Cassels Brewing logo
Cassels Brewing logo

New $2m bottling plant for Cassels Brewery will fill 7000 bottles an hour

This post originally appeared on, May 4 2017

Cassels & Sons Brewery has commissioned a new $2 million bottling plant they say will open the way for supermarket sales and exports. Managing director Alasdair​ Cassels said the bottling plant, from the Czech Republic, was a major investment for the Christchurch-based company. It would expand into premises next door to the Maunsell Street brewery as exports to the UK, Australia and Asia came on stream over the next few years.

Alasdair Cassels from Cassels Brewing
In two years’ time Cassels & Sons Brewery owner Alasdair Cassels plans to be selling a millon litres of beer annually.

“The Chinese beer market is twice as big as the American beer market, and we have a bottle specially designed for the Asian market”.


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Cassels said the 888ml bottle was chosen because the number 888 is considered auspicious by Asian consumers. After opening in 2009, the brewery initially sold beer in flip-top returnable bottles, before shifting solely to draught beer and it is currently selling 300,000 litres annually.

Cassels Brewing bottled craft beer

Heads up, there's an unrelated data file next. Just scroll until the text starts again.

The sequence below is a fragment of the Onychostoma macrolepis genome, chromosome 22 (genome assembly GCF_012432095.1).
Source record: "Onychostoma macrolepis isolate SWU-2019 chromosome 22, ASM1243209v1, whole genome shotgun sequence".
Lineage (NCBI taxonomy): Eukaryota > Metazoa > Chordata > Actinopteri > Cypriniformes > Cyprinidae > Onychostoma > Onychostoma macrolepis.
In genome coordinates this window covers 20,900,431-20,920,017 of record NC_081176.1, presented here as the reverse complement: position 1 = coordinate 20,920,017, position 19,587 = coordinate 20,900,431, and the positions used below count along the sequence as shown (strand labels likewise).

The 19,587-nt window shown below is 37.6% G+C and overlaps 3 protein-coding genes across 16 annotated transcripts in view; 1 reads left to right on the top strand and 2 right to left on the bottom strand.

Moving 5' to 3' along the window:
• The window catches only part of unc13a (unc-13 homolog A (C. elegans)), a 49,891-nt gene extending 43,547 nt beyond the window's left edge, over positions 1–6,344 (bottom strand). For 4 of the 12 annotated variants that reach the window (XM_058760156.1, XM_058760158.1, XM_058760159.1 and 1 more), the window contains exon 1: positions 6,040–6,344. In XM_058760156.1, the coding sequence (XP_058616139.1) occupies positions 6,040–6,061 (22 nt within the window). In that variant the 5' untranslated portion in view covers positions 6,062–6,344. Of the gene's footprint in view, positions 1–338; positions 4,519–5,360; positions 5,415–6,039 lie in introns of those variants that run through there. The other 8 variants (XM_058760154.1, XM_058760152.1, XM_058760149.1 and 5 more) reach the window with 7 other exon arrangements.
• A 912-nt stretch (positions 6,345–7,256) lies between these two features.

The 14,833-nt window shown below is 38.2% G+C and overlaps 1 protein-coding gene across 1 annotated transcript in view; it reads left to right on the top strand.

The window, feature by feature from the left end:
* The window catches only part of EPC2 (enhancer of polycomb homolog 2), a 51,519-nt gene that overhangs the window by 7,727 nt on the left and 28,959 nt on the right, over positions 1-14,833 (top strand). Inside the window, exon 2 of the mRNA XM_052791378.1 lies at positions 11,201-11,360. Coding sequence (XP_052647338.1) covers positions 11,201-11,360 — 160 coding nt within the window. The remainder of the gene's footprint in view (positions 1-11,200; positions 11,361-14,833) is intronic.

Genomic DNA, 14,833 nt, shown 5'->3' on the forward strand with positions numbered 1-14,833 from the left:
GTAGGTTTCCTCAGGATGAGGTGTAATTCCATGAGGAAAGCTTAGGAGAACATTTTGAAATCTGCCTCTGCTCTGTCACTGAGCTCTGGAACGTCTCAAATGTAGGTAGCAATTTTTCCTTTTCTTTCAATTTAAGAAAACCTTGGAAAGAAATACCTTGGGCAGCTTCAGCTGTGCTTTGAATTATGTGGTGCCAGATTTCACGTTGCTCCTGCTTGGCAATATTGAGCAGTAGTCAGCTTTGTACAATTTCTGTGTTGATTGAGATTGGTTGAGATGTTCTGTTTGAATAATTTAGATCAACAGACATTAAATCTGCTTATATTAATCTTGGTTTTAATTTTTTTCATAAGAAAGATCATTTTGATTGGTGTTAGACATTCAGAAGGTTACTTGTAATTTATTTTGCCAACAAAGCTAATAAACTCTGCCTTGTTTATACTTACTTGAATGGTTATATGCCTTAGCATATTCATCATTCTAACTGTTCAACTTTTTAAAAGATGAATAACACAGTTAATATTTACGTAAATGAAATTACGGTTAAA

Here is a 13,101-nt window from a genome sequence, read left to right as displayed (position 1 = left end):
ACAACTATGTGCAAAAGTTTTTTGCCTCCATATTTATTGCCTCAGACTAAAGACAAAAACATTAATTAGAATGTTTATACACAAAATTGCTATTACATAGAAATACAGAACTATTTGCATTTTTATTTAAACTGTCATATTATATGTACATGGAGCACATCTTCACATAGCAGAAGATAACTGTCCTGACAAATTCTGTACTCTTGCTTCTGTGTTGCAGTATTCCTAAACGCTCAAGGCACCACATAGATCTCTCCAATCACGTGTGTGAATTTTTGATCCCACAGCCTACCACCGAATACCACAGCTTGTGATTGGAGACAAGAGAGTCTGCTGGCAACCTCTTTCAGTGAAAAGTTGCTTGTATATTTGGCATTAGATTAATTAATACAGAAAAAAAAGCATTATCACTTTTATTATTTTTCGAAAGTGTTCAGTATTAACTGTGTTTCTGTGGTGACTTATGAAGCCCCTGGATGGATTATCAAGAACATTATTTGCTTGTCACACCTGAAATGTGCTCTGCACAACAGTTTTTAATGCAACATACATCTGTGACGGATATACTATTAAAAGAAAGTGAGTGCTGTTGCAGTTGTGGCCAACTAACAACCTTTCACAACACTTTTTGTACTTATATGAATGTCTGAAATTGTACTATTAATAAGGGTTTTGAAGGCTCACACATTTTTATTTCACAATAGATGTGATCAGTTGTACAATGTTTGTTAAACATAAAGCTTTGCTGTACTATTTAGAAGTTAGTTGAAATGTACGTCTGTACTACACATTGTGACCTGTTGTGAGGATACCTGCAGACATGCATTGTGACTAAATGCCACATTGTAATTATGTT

Cassels & Sons new bottling plant has the capacity to fill 7000 bottles an hour.
The plant can fill 7000 bottles per hour and is capable of bottling more than 6 million litres a year, opening the way for sales through supermarkets and bottle stores. Sophisticated technology extracted as much oxygen as possible from bottles during the filling process which extended the shelf life of the product, Cassels said. Bottles of the company’s award-winning Milk Stout and Extra Pale Ale will hit the South Island retail market in June, with nation-wide distribution by October.
Cassels craft brewery in Christchurch
Christchurch-based Cassels expects to triple in size and the move to selling in bottles as well as kegs will put its beers on supermarket shelves.

An additional two bottled beers will be launched in spring. Cassels said the company would continue to sell draught beer, but access to off- the-shelf sales was vital in the competitive craft beer market. “There’s about 400 supermarkets in New Zealand and about 60 per cent of craft beer sold in bottles sells in those stores, so it’s very important to be in them”. Cassels said he was personally funding the expansion which could see staff go from nine to about 30. The brewery’s location at Cassel’s Tannery shopping and entertainment complex in Woolston was ideal for public tours, he said, and that was something he would like to develop down the track. The opening of a new cruise berth would see large cruise vessels due to return to Lyttelton in late 2019 and Cassels said the short bus ride from the port would make brewery visits an attractive option for passengers.